The best of EcoWatch, right in your inbox. Sign up for our email newsletter!
5 Eco-Friendly Drinking Straw Alternatives So You Can Skip Plastic
"There are 500 million straws being used everyday in the U.S.," Councilman Rafael L. Espinal Jr., the bill's lead sponsor, told NY1 on Thursday. "That's enough to fill Yankee Stadium five times over."
The 8 million tons of plastic garbage that flows into our oceans every year can easily harm or entangle marine life, which is why it's important for us to prevent further damage. As Espinal tweeted, "It's time for us as consumers to protect our planet by weaning off our dependence on single use plastic."
The councilman is right. Skipping the straw, or opting for one of these sustainable options below, is a great way to start.
1. Compostable Straws
Marvin Stone invented the original paper straw in 1888. His invention was the go-to choice until plastic varieties became the standard after the 1960s. But there are still many paper varieties on the market today, including Aardvark, which sells durable, compostable paper tubes based on Stone's original patent. Last September, Aardvark teamed up with ocean advocacy group Lonely Whale Foundation for Strawless in Seattle, the first-ever citywide takeover to eliminate plastic straws.
Compostable straws work well if you like the convenience of something disposable or plan to serve drinks at a party or gathering. Other choices include straws made from wheat stems (yes a straw straw) or corn bioplastic (although this material is best composted in a commercial composting facility). One restaurant in Bristol, England even pairs drinks with Bucatini pasta, a spaghetti-like noodle with a hole running through the middle.
Reusable straws are ideal for sipping beverages at home or when you're on the go. One of the best options is bamboo, as these all-natural straws are usually made without pesticides, chemicals or dyes. Bamboo is also a versatile and rapidly renewable crop. Since it's a natural material, bamboo straws are not dishwasher-safe and must be hand-washed. You also want the straw to be bone dry after cleaning and stored in a well-ventilated place to prevent mold. Check out StrawFree, which even sells an extra-wide, boba-friendly straw so you'll be able to sip bubble tea sans plastic.
Unlike bamboo, which might wear and tear over time, metal straws are made to last. I own dishwasher-safe, stainless steel straws from Bunkoza, which comes with a handy pouch and a natural wool cleaner. I love them because they keep my drinks cool, although they did clink against my teeth when I wasn't used to them at first. If you don't like the idea of toting around a metal tube, the Santa Fe-based team at FinalStraw have also invented the world's first collapsible stainless steel straw that you can conveniently attach to your keychain.
Another eco-friendly, long-lasting option is glass. Although these can break or shatter if you are not careful, the advantage is you can see through them, so you can make sure they are squeaky clean. Another cool thing about glass straws is that they come in all kinds of colors and whimsical designs. Strawsome has advice on the perfect glass straw for you.
Unlike metal or glass, soft and bendy silicone straws don't clink your teeth, making them ideal for kids and straw-biters. Softy Straws are made from food grade, BPA-free silicone and can handle extreme temperatures, so they work with hot drinks and can withstand the dishwasher.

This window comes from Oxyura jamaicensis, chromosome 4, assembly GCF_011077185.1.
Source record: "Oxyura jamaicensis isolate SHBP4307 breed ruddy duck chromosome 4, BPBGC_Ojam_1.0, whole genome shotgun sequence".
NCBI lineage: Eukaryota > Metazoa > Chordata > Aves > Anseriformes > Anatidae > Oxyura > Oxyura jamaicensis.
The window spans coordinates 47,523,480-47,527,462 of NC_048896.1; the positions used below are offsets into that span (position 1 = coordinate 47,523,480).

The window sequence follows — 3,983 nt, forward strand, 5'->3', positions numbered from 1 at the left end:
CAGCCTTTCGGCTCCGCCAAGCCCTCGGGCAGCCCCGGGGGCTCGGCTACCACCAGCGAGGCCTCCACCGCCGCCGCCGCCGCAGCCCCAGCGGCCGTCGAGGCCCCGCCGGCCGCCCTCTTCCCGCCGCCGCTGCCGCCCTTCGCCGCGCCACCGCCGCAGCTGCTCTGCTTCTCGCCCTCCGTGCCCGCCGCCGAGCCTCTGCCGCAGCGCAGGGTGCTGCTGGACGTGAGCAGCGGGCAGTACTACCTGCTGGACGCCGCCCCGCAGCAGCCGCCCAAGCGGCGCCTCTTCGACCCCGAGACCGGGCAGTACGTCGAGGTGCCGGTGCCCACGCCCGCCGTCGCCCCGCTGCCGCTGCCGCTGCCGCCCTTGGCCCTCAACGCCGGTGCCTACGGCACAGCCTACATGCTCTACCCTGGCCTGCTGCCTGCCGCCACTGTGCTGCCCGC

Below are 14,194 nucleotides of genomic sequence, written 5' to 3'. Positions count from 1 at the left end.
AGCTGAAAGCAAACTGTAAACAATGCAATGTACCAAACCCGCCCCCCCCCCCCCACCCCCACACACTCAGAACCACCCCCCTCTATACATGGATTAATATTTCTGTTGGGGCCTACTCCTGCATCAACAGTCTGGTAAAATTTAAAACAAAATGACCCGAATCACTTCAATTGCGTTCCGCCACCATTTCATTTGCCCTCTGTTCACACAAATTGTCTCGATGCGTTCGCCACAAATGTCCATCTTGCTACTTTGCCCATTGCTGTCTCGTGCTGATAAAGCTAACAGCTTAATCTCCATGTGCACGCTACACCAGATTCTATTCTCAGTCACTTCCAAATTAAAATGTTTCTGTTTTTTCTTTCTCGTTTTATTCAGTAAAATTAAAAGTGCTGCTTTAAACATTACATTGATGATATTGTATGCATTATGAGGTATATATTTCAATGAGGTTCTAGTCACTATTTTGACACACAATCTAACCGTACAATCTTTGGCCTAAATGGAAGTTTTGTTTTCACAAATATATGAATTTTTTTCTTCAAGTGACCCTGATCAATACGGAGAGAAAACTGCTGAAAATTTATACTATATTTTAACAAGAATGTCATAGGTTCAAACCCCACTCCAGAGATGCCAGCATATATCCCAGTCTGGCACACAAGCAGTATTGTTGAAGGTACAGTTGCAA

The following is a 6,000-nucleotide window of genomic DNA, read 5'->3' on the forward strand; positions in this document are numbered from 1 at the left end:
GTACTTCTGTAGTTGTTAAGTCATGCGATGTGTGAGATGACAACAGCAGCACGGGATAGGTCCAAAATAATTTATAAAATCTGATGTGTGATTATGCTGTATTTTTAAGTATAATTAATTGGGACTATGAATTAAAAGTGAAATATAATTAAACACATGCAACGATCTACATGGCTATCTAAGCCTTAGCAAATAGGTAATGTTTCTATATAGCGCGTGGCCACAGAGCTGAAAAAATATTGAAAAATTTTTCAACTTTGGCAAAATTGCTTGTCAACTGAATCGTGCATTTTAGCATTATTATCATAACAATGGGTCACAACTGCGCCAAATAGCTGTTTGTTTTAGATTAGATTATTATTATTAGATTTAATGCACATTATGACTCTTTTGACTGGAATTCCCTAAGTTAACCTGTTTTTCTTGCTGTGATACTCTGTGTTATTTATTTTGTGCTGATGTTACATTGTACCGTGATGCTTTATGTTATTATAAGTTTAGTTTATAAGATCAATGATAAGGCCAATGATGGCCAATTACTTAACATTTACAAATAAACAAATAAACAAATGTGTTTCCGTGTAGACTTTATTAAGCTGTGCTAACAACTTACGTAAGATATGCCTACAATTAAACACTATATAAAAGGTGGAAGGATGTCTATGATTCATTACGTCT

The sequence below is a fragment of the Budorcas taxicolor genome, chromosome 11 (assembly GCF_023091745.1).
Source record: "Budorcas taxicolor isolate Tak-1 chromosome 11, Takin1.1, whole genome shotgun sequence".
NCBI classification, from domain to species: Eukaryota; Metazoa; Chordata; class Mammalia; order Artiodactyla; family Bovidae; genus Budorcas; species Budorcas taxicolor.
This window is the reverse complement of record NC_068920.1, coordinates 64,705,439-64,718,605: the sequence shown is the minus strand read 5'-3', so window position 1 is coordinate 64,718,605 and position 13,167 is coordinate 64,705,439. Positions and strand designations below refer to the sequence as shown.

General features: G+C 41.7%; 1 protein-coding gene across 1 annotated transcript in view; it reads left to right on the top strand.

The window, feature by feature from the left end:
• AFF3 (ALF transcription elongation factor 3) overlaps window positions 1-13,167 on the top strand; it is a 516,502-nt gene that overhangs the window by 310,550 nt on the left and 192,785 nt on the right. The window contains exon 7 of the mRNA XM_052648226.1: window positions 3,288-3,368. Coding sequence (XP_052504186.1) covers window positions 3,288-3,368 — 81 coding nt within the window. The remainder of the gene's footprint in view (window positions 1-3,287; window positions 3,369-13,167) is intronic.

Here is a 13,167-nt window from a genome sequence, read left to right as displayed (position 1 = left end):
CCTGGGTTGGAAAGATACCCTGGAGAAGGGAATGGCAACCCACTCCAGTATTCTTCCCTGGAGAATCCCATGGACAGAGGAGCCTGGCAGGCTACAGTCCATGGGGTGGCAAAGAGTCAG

*Note: The 500 million straws a day statistic stated in this article comes from the nonprofit Eco-Cycle. The statistic has been widely used in other media outlets including The New York Times, Reuters, CNN, as well as by the National Park Service. The statistic has received criticism, and in July 2018, the New York Times published a story about the debate, stating that "market research firms put the figure between 170 million and 390 million per day."
- First 'Plastic Free' Label Debuts to Help Shoppers Cut Waste ›
- Vancouver Bans Plastic Straws, Foam Cups and Containers ›
- Michigan Native Develops Visionary Solution for Flint's Plastic Bottle ... ›
EcoWatch Daily Newsletter
By Elizabeth Pratt
- Hormel, Kellogg's, and Kroger are among the large companies now planning to offer "fake meat" products at grocery stores.
- Experts say the trend toward plant-based meats coincides with consumers' desires to eat less meat.
- However, experts urge consumers to closely check package labels as a product isn't necessarily healthy just because it's described as plant-based.
In grocery stores and fast-food outlets around the U.S., a revolution is taking place.
Many of us think of the Amazon as an untouched wilderness, but people have been thriving in these diverse environments for millennia. Due to this long history, the knowledge that Indigenous and forest communities pass between generations about plants, animals and forest ecology is incredibly rich and detailed and easily dwarfs that of any expert.
By Wesley Rahn
Plastic byproducts were found in 97 percent of blood and urine samples from 2,500 children tested between 2014 and 2017, according to a study by the German Environment Ministry and the Robert Koch Institute.
Medically reviewed by Daniel Bubnis, MS, NASM-CPT, NASE Level II-CSS
Hot yoga has become a popular exercise in recent years. It offers many of the same benefits as traditional yoga, such as stress reduction, improved strength, and flexibility.
The Trump administration has initialized the final steps to open up nearly 1.6 million acres of the protected Alaskan National Wildlife Refuge to allow oil and gas drilling.